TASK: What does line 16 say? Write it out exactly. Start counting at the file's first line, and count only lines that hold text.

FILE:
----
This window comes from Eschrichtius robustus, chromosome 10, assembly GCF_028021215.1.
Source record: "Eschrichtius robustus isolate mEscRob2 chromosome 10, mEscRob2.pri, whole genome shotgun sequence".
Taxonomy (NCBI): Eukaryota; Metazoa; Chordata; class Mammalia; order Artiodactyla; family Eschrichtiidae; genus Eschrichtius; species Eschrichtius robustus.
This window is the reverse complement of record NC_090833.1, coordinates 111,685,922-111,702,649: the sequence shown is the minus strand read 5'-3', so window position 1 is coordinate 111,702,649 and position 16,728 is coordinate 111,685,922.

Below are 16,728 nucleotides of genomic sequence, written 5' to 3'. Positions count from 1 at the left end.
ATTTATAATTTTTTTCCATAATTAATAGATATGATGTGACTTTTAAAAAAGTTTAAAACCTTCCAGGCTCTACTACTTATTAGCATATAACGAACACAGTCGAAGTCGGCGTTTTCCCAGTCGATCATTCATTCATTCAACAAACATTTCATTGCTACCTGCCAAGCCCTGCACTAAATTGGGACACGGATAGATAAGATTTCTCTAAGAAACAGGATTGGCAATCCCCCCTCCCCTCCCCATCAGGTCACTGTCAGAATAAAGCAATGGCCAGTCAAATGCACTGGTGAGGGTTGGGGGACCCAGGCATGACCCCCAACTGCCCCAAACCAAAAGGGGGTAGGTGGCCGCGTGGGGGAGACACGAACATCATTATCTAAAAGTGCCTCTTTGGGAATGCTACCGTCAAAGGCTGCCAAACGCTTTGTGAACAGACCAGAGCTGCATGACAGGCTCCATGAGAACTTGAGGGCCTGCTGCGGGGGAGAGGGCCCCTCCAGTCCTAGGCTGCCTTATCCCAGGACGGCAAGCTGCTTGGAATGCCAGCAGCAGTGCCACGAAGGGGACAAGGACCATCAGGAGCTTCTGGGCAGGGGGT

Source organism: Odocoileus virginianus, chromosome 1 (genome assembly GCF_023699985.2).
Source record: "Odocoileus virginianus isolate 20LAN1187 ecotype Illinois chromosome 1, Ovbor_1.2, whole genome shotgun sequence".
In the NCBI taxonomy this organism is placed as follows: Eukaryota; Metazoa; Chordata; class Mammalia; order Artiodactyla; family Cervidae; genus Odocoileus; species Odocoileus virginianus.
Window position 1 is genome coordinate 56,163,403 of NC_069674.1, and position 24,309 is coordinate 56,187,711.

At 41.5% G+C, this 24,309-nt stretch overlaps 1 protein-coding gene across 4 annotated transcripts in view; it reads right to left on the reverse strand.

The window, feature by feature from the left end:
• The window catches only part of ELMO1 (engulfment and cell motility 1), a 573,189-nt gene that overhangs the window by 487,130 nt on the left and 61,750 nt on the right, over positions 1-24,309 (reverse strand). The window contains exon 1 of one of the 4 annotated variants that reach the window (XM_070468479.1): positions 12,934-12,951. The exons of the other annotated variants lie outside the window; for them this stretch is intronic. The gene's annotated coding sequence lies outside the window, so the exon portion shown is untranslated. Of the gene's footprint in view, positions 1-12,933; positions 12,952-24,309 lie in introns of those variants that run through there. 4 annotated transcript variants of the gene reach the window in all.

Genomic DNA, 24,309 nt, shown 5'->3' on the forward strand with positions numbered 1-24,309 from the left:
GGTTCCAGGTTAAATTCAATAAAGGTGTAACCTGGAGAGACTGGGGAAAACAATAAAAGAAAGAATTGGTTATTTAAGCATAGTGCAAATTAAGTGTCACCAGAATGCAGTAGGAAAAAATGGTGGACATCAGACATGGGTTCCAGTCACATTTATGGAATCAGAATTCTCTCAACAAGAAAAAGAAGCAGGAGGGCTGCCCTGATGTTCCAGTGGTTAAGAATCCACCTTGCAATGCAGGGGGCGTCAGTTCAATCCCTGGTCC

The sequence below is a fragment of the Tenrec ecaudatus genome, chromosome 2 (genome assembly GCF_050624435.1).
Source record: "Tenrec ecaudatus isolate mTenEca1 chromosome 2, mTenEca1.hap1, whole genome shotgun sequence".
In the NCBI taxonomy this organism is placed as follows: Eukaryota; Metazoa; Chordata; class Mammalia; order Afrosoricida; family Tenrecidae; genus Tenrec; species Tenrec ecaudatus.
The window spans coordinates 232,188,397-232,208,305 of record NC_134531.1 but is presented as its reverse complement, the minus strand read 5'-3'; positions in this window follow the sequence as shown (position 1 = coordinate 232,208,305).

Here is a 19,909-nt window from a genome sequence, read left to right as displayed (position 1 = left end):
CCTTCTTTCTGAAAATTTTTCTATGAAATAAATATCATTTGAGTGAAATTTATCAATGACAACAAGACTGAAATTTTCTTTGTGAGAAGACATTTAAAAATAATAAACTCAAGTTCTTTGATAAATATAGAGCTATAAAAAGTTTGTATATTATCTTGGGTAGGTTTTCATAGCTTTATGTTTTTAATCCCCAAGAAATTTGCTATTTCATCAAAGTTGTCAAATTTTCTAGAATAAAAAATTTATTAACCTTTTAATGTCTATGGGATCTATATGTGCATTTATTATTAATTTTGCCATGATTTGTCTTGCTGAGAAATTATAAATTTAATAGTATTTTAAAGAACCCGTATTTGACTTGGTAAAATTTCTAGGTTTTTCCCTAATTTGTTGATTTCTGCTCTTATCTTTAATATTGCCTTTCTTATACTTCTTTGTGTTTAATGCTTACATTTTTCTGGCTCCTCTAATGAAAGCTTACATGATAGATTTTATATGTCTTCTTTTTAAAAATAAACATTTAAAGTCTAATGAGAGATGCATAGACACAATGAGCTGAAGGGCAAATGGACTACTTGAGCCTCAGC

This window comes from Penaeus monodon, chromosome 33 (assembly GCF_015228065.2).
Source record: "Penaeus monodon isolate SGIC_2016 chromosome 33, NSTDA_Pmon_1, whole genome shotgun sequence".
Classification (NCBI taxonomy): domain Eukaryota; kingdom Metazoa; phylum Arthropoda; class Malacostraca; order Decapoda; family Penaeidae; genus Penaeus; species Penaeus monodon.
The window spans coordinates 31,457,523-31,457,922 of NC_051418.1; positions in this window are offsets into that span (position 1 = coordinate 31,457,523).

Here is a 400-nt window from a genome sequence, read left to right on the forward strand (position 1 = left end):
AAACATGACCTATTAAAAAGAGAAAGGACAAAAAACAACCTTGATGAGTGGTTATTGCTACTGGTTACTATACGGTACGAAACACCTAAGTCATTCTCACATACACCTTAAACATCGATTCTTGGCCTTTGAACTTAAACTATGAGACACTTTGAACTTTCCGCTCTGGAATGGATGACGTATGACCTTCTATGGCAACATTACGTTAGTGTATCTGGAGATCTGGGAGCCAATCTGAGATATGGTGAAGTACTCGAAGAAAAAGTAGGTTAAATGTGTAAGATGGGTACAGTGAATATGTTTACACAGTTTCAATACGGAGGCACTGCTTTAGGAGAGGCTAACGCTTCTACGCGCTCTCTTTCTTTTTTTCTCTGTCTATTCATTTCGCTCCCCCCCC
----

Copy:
The sequence below is a fragment of the Tenrec ecaudatus genome, chromosome 2 (genome assembly GCF_050624435.1).